Not just books either. Margo Leach and Shaun Hobbs have a paper describing how an information system, combining published material and human expertise has been created to provide up-to-date and reliable information on plant health to developing countries – Plantwise.

Experienced editor Mriganka Awati gives us a list of all the things that would really help him in his everyday editing tasks, and wants your suggestions – that’s while he figures out what his author means by ‘PNA-rocked nucleic acid cramp’. Talking of help, Jilan Sun suggests how vocabulary extraction techniques can help non-native English speakers get to grips with foreign language papers.

And, two more book reviews, one quite critical, but the other (mostly) admiring of Sally Morris (former editor of Learned Publishing) et als’ (that can’t be correct punctuation!) Handbook of Journal Publishing.

The editor, ever in iconoclastic or even idiosyncratic mode, has an editorial based on an old Gershwin song – no, not ‘I got plenty of nuttin’’, nor ‘I got rhythm’, nor even ‘I know milk’, but it is about love.

All in all, a varied, not to say haphazard, issue, and a very international one – I hope there’s something in there you can enjoy.
See you in three months.

Alan Singleton
Learned Publishing

Thursday 13 June 2013

Outsourcing: the good, the bad and the ugly. Staying in touch with your suppliers and understanding cultural differences.

Chris McKeown from Aptara
Chris McKeown, European Director Account Management for Aptara outlined the ingredients for a good customer/supplier relationship at ALPSP's Outsourcing seminar today.

The customer must be clear on what the supplier can deliver and any limitations on what the supplier can deliver. They need to avoid the 'yes' pitfall by being clear a supplier won't lose work or damage your perception of them by saying no to something. You have to feel comfortable that the supplier has a clear understanding of the partnership and they know the services the vendor can offer.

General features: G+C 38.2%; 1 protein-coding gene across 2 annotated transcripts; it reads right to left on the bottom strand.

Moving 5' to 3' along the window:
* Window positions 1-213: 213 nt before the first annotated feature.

The supplier must be clear on the specification for the work and service level agreements (including times and quality measurements). They should understand what feedback and reporting is required as well as what the customer publishes and how the customer likes to work - communication is at the heart of this part of the relationship. Key performance indicators will be based upon communication, service and quality.

McKeown provided a range of tips. Think about public holidays in the country where your supplier is based. Ask the vendor to write up notes/actions to ensure they understand what has been agreed. Also have an escalation list of who to speak to if something does go wrong. Be aware of how an increased  inflow of work can have an impact on quality. Regular vendor reporting and regular calls are a great way to avoid problems.

Laxmi Chaudhry
Laxmi Chaudhry is a Director of 1 Stop HR and a cross-cultural trainer and consultant. She closed the seminar with an engaging overview of communication as the glue for outsourcing. There are several misconceptions people hold about cross-cultural communication.

Do you believe English is a common language? Think again. Jargon, phrases, irony, inference can all be lost in translation. Ask for clarification and confirmation, repeat, put in an email to reconfirm, and don't worry about patronising. That only comes from a tone of voice, not checking what has been understood.